Uber has been in hot water over the last few months for some very unsavory allegations. Among them was that Uber was hacked resulting in the data of 57 million customers being stolen. The company allegedly paid the hacker $100,000 to delete the data. The latest issue stems from a 37-page letter that Ric Jacobs, a former member of the Uber security team, sent to management earlier this year detailing all the shady things the company has done over the years.
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Until this week, only portions of the letter, called the Jacobs Letter, had been revealed, but now a redacted copy of the letter is part of the litigation between Uber and Waymo. The letter claims that Uber's Strategic Services Group known as SSG "frequently engaged in fraud and theft, and employed third-party vendors to obtain unauthorized data or information."
The Jacobs letter also accuses Uber security officers of hacking and "destruction of evidence related to eavesdropping against opposition groups." Jacobs claims in his letter that Uber workers went to extreme lengths to hide surveillance activities from authorities. Part of that effort included using computers not purchased by Uber that ran on Mi-Fi devices to prevent the traffic from turning up on Uber networks.
It's also alleged that Uber workers used "non-attributable architecture of contracted Amazon Web Services" to conceal their efforts. As for who Uber was surveilling, Jacobs claims "politicians, regulators, law enforcement, taxi organizations, and labor unions in, at a minimum, the US."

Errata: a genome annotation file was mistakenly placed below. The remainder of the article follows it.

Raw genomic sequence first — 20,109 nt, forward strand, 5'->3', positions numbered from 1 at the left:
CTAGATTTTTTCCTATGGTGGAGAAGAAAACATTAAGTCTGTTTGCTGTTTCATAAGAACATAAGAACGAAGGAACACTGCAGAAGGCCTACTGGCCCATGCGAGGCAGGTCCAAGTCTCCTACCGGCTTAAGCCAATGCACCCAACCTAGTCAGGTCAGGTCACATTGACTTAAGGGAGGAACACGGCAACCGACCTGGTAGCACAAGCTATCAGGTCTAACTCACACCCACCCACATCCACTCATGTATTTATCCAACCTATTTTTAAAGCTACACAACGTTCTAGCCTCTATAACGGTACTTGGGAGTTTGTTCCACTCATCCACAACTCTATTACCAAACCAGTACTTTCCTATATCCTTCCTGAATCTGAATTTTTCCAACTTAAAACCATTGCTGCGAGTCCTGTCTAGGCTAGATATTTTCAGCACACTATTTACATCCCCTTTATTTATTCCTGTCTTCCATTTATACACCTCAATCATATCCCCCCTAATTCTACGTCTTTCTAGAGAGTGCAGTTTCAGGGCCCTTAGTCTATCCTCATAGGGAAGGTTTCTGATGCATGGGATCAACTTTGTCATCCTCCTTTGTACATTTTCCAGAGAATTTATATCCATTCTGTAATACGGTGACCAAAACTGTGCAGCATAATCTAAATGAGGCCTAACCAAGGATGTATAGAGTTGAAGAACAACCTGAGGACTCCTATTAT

The letter goes on to claim that the Uber Marketplace Analytics team was responsible for "acquiring trade secrets, codebase, and competitive intelligence... from major ridesharing competitors globally."
One of the tactics Uber allegedly used against its competition involved illegitimately scheduling rides. Jacobs described the technique in his letter, "These tactics were employed clandestinely through a distributed architecture of anonymous servers, telecommunications architecture, and non-attributable hardware and software. This setup allows the MA team to make millions of data calls against competitor and government servers without causing a signature that would alert competitors to the theft. For instance, a sophisticated competitor [REDACTED] would set thresholds when they see devices attempting to request rides by the hundreds or thousands in a short period of time. However, if the data calls are diversified across what appear to be multiple devices and a broader time period, filters would not detect the anomaly."Uber says that Jacobs is an extortionist and points to the $4.5 million settlement he received. U.S. District Court Judge William Alsup, who is overseeing the case between Waymo and Uber, called Uber's clams against Jacobs "BS."